WASHINGTON -- The FBI will review thousands of old cases, including some involving the death penalty, in which hair samples helped secure convictions, under an ambitious plan made public Thursday.
More than 2,000 cases the FBI processed from 1985 to 2000 will be re-examined, including some in which execution dates have been set and others in which the defendants already have died in prison. In a key concession, Justice Department officials will waive usual deadlines and procedural hurdles that often block inmates from challenging their convictions.
“This will be critical to giving wrongly convicted people a fair chance at a fair review,” said Steven D. Benjamin, a Virginia attorney who’s the president of the National Association of Criminal Defense Lawyers.
The defense lawyers’ association joined with The Innocence Project, based at New York City’s Cardozo School of Law at Yeshiva University, as well as pro bono attorneys to press for the review.
The study will focus on whether analysts exaggerated the significance of their hair analyses or reported them inaccurately. Defendants will be notified and free DNA testing offered if errors in lab work or testimony are detected.
“The government’s willingness to admit error and accept its duty to correct those errors in an extraordinarily large number of cases is truly unprecedented,” declared Peter Neufeld, a co-director of the Innocence Project. “It signals a new era in this country that values science and recognizes that truth and justice should triumph over procedural obstacles.”
DNA testing can cost several thousand dollars, Innocence Project spokesman Paul Cates said in an interview Thursday.
“There is no reason to believe the FBI Laboratory employed ‘flawed’ forensic techniques,” FBI Special Agent Ann Todd, a spokeswoman for the bureau, said in an email. “The purpose of the review is to determine if FBI Laboratory examiner testimony and reports properly reflect the bounds of the underlying science.”
Todd called microscopic hair analysis “a valid forensic technique and one that is still conducted at the lab” in conjunction with DNA testing. But in some cases, defense attorneys say, lab analysts have overstated the significance of their findings.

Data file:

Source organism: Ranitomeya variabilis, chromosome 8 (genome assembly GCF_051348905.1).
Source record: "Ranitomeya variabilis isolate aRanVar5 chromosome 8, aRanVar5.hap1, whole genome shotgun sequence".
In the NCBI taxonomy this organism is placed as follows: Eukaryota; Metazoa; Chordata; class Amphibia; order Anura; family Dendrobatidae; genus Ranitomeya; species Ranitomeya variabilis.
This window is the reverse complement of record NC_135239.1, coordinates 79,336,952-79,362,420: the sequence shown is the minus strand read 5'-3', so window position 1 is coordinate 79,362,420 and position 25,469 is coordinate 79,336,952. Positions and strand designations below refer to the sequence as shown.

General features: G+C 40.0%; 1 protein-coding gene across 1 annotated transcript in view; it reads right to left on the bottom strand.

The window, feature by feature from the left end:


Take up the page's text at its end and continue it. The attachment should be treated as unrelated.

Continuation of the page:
In 1981, for instance, an 18-year-old Washington resident named Kirk Odom was convicted of rape and sodomy. At his trial, an FBI analyst testified that Odom’s hair samples and samples taken from the crime scene “were indistinguishable” and that this was very rare. Odom was convicted and served about 22 years in prison. In 2011, he was exonerated by DNA testing that wasn’t available at the time of his original trial.
Odom’s case, along with the cases of two other Washington men who’d also been exonerated by DNA testing after convictions based, in part, on testimony about hair analysis, prompted the broader FBI review.
“The number of cases that involve potential testimony errors is not known, at this time,” Todd said.
Of 310 individuals exonerated through DNA evidence, according to an Innocence Project database, 72 were convicted in part because of microscopic hair evidence.
Some died before they could be exonerated.
In 1986, a jury convicted Army veteran Timothy Brian Cole of raping a Texas Tech University student. A lab analyst testified that there were similarities between Cole’s pubic hair and hair found on the victim. Cole died in prison in 1999, about a decade before DNA testing and the real rapist’s confession exonerated him.
In other cases, wrongly convicted defendants survived their incarceration.
Dwayne Allen Dail was convicted in 1989 of a rape in Goldsboro, N.C., after testimony from the victim, as well as from a North Carolina State Bureau of Investigation forensic chemist. The lab analyst said hairs at the crime scene could have come from Dail, and his views, though not definitive, were heard by the jurors as those of a recognized expert.
Dail was exonerated in 2007 after DNA testing.
Cates, the Innocence Project spokesman, said that “we are hopeful that state crime labs will also recognize their duty” to confirm the accuracy of past lab tests, although the agreement announced Thursday covers only testimony and reports from FBI lab analysts.